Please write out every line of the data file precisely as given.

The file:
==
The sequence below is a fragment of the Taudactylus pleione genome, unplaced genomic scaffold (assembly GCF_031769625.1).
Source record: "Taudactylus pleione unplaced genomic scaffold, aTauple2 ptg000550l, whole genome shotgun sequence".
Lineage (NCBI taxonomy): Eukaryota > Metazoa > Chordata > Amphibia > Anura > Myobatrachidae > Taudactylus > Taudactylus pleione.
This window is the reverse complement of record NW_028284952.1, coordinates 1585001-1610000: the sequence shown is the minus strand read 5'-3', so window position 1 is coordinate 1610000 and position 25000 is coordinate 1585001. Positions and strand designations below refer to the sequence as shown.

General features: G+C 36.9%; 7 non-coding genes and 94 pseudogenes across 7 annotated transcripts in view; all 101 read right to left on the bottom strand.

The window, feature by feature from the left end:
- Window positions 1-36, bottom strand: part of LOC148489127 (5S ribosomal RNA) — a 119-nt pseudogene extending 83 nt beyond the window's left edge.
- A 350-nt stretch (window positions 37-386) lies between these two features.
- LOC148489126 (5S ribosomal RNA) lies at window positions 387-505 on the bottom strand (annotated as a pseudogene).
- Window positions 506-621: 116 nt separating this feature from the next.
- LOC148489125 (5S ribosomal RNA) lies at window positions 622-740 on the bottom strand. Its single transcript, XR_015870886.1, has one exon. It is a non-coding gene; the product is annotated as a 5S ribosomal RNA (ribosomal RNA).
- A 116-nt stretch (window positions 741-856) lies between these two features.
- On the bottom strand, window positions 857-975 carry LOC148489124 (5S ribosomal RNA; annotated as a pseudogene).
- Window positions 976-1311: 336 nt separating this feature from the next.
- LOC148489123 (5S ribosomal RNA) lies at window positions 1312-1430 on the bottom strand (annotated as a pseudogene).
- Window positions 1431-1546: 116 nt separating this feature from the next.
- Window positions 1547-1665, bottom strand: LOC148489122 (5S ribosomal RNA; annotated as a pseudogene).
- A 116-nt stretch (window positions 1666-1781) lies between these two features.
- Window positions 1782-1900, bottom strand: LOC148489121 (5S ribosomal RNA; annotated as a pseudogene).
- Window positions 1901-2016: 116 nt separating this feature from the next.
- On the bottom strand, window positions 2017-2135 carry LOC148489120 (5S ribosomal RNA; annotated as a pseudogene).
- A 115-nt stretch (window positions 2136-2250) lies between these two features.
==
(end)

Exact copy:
The sequence below is a fragment of the Taudactylus pleione genome, unplaced genomic scaffold (assembly GCF_031769625.1).
Source record: "Taudactylus pleione unplaced genomic scaffold, aTauple2 ptg000550l, whole genome shotgun sequence".
Lineage (NCBI taxonomy): Eukaryota > Metazoa > Chordata > Amphibia > Anura > Myobatrachidae > Taudactylus > Taudactylus pleione.
This window is the reverse complement of record NW_028284952.1, coordinates 1585001-1610000: the sequence shown is the minus strand read 5'-3', so window position 1 is coordinate 1610000 and position 25000 is coordinate 1585001. Positions and strand designations below refer to the sequence as shown.

General features: G+C 36.9%; 7 non-coding genes and 94 pseudogenes across 7 annotated transcripts in view; all 101 read right to left on the bottom strand.

The window, feature by feature from the left end:
- Window positions 1-36, bottom strand: part of LOC148489127 (5S ribosomal RNA) — a 119-nt pseudogene extending 83 nt beyond the window's left edge.
- A 350-nt stretch (window positions 37-386) lies between these two features.
- LOC148489126 (5S ribosomal RNA) lies at window positions 387-505 on the bottom strand (annotated as a pseudogene).
- Window positions 506-621: 116 nt separating this feature from the next.
- LOC148489125 (5S ribosomal RNA) lies at window positions 622-740 on the bottom strand. Its single transcript, XR_015870886.1, has one exon. It is a non-coding gene; the product is annotated as a 5S ribosomal RNA (ribosomal RNA).
- A 116-nt stretch (window positions 741-856) lies between these two features.
- On the bottom strand, window positions 857-975 carry LOC148489124 (5S ribosomal RNA; annotated as a pseudogene).
- Window positions 976-1311: 336 nt separating this feature from the next.
- LOC148489123 (5S ribosomal RNA) lies at window positions 1312-1430 on the bottom strand (annotated as a pseudogene).
- Window positions 1431-1546: 116 nt separating this feature from the next.
- Window positions 1547-1665, bottom strand: LOC148489122 (5S ribosomal RNA; annotated as a pseudogene).
- A 116-nt stretch (window positions 1666-1781) lies between these two features.
- Window positions 1782-1900, bottom strand: LOC148489121 (5S ribosomal RNA; annotated as a pseudogene).
- Window positions 1901-2016: 116 nt separating this feature from the next.
- On the bottom strand, window positions 2017-2135 carry LOC148489120 (5S ribosomal RNA; annotated as a pseudogene).
- A 115-nt stretch (window positions 2136-2250) lies between these two features.